Tips for Documentation
Oftentimes, management will shirk accountability and it will come down to your word against theirs. Documenting what goes on in your workplace will help workers corroborate events and is one of the best ways to defend yourself if you think you may be worried about your job and your workplace (the other best way is when you co-workers have your back). Even if you’re not sure if your situation is precarious, it’s never too early to start.
“Start a Job Journal, noting positive and negative comments from supervisors and managers. Keep notes from meetings, schedule changes, etc. Make sure you note when, where, why, etc. Save company memos and pay stubs, ANYTHING that you think will help your case if you must use a government agency to fight the boss.” - IWW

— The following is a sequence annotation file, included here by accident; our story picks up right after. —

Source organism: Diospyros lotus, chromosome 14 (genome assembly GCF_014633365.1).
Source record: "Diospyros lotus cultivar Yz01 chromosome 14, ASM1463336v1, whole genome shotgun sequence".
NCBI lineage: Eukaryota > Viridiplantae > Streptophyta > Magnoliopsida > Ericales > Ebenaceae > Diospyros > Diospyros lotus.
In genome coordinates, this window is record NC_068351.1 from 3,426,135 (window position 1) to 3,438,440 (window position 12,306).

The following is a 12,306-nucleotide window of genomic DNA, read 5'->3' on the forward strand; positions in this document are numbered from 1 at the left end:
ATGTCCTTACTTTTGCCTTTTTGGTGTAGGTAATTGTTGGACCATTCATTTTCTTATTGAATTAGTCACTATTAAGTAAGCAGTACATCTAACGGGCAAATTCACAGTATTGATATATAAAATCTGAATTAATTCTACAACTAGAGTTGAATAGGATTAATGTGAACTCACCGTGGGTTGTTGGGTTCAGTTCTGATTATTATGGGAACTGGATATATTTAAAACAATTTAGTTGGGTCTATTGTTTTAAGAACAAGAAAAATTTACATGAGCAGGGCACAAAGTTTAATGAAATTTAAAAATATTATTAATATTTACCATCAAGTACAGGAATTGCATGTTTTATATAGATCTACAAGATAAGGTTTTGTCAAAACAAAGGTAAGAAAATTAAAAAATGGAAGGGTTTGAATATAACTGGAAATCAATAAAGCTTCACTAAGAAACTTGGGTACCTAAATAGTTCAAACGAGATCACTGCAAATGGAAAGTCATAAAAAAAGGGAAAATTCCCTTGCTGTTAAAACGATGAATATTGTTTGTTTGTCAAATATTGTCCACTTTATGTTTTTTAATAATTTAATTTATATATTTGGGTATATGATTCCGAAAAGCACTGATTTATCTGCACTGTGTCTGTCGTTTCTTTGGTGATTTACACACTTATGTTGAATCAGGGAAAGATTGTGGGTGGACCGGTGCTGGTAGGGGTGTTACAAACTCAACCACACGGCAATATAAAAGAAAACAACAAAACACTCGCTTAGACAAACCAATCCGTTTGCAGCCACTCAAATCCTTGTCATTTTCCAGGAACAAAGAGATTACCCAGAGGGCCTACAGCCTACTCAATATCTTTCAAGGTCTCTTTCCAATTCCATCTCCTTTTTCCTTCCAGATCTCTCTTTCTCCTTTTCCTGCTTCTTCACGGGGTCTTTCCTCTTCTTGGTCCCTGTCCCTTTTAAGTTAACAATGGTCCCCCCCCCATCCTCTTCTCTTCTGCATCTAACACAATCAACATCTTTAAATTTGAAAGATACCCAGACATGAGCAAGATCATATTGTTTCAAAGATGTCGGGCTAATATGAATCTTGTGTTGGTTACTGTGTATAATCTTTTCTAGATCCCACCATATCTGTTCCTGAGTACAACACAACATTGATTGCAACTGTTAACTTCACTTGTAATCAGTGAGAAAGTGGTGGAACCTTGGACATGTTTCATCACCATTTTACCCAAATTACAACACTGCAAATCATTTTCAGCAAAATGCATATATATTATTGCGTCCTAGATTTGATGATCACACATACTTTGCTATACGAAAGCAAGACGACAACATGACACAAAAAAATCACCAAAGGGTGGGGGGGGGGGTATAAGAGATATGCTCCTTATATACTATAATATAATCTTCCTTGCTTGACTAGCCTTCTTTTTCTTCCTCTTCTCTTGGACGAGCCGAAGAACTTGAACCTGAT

All your notes should have the date at the top of each page, and next to any notable action or important statement, jot down the time if possible. Dated and timed statements are more difficult to argue against than vague recollections.
Your bosses keep notes on you. If your notes can be more detailed and specific, you can counter their false claims and possibly cause them to improve their behavior if they know their workers are keeping track of them. If possible, copy your notes regularly and keep a copy off of the worksite so you can maintain access to them at any time.
You can use this free PDF template to print and keep an organized journal of things that happen in the workplace.